(Reuters) - GT Advanced Technologies Inc altered its settlement with former partner Apple Inc to produce more near-term cash to support its emergence from bankruptcy, a lawyer for the sapphire maker told a court on Monday.
The new terms should be worth $50 million more than the original settlement, according to an attorney for GT noteholders, providing financing critical to return the business to its pre-Apple focus on selling sapphire furnaces.
The Merrimack, New Hampshire-based company abandoned the furnace business in 2013 when it agreed to begin supplying Apple with scratch-resistant sapphire material for iPhone screens. But Apple then turned to a different material for the screen of its iPhone 6 model.
GT Advanced, which invested heavily into increasing production of sapphire materials for Apple, blamed the supply agreement for forcing it into bankruptcy in October, a move that shocked investors and sent its stock plummeting more than 90 percent to under $1 before Nasdaq suspended the shares.
The stock, now traded over the counter, shot 48 percent higher on Monday to close at 40.8 cents per share after news of the new deal terms.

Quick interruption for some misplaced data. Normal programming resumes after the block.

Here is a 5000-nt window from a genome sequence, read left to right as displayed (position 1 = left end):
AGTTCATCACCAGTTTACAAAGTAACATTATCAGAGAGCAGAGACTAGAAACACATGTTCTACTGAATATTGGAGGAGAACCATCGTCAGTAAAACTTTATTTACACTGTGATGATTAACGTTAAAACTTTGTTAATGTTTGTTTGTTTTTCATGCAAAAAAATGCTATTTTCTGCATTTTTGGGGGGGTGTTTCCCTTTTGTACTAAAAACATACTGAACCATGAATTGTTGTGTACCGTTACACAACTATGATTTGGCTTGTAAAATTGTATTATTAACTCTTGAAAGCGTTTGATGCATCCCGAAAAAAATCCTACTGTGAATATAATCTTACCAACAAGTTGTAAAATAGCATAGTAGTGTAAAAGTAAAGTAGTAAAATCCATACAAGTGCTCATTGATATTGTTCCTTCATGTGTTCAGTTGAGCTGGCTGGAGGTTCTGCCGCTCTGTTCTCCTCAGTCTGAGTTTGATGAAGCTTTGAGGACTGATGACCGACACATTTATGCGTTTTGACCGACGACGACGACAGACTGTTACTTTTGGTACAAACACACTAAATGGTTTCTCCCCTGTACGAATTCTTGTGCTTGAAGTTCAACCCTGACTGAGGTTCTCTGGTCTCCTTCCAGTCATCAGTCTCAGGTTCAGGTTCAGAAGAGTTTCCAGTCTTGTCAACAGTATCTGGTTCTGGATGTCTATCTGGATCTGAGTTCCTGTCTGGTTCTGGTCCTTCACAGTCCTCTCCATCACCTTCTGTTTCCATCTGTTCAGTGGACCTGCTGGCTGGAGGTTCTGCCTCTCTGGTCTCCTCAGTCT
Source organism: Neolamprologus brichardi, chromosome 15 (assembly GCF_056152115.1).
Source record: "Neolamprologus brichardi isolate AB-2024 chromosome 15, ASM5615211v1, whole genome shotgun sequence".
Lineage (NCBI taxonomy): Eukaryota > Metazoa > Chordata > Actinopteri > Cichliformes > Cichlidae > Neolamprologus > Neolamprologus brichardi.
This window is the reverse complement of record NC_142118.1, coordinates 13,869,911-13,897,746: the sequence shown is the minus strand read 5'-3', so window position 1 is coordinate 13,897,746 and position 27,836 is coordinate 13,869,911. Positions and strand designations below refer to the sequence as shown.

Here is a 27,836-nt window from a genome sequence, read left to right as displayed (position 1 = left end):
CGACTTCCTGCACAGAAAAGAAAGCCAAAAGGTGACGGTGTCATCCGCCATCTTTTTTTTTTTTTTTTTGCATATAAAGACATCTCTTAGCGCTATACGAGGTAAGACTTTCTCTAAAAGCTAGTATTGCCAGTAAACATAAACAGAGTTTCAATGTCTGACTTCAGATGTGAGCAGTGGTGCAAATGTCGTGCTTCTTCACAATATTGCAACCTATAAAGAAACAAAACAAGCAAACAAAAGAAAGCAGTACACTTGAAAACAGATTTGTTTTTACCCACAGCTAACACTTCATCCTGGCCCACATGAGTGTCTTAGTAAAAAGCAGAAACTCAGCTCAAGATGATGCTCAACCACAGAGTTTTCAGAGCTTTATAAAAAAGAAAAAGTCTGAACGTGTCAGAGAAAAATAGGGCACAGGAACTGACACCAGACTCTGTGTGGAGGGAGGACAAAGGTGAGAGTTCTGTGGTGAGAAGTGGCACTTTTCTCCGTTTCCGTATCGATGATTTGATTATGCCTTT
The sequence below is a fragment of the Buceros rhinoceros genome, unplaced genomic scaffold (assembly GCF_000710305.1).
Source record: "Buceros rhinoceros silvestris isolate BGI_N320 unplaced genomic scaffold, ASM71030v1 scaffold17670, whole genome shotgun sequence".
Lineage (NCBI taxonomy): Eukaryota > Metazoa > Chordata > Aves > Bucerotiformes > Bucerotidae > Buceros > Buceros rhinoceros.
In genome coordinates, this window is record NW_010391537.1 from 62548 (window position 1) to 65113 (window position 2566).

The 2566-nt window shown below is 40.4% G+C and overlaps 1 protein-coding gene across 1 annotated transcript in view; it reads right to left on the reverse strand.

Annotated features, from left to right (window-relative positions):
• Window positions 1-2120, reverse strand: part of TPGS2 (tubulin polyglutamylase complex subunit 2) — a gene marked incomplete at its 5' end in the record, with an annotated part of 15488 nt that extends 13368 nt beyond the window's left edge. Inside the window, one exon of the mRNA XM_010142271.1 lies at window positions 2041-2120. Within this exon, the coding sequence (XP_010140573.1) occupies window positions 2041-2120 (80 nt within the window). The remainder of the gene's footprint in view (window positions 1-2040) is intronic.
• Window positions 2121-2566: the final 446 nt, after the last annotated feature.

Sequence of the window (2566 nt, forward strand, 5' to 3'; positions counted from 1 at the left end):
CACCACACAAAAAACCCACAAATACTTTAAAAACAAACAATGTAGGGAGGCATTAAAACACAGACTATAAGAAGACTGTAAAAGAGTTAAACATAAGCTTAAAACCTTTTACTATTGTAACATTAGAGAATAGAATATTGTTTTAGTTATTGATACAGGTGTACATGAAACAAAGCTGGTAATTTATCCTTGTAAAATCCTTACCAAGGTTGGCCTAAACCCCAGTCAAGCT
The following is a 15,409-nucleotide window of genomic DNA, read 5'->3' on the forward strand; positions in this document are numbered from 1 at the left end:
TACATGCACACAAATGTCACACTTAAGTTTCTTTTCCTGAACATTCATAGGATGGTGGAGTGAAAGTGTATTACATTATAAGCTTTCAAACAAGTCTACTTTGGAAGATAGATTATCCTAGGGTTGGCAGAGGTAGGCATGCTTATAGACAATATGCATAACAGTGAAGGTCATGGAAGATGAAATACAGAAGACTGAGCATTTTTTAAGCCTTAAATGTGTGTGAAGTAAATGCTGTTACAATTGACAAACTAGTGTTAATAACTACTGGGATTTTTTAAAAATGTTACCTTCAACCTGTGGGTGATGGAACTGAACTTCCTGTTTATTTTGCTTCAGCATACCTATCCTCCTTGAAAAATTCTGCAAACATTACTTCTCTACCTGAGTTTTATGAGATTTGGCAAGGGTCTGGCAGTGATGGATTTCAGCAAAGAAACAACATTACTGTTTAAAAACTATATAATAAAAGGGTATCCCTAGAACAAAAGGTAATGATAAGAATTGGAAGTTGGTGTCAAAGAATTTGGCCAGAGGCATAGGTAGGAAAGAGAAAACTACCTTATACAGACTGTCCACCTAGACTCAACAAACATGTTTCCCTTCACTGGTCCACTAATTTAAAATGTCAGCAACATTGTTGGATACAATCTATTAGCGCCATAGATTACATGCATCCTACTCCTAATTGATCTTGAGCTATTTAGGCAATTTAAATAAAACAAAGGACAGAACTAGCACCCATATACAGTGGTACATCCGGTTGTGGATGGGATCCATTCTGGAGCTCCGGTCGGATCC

U.S. Bankruptcy Judge Henry Boroff in Springfield, Massachusetts indicated on Monday he would approve the settlement once the final wording was documented. The deal will allow GT Advanced to raise cash by initiating the sale of about 2,000 sapphire furnaces in Mesa, Arizona.
The furnaces were installed to make sapphire for Apple, which loaned GT $439 million for the project.
Despins told the court he anticipated each furnace would fetch at least $500,000. Apple would receive $169,000 for each of the first 500 furnaces under the modified agreement. Previously, the parties had agreed that Apple would get $200,000 from each of the first 500 furnaces sold.
The new settlement terms also allow GT to store its furnaces in Mesa rent-free for an additional three months, to the end of next year.
Michael Stamer, an Akin Gump Strauss Hauer Feld attorney who represents investors who hold $230 million of GT notes, said the new terms improved the original settlement by at least $50 million, prompting his group to withdraw its objection.
Neil Augustine, a Rothschild Inc financial expert who advised GT’s board, testified that the case against Apple offered the potential for a big win, but it might cost $15 million to bring. The company only has $6 million in cash.
“If we lost, it would be game over for the company,” Augustine said. “We concluded we should do the settlement.”
The case is In re: GT Advanced Technologies Inc., U.S. Bankruptcy Court, District of New Hampshire, No. 14-11916.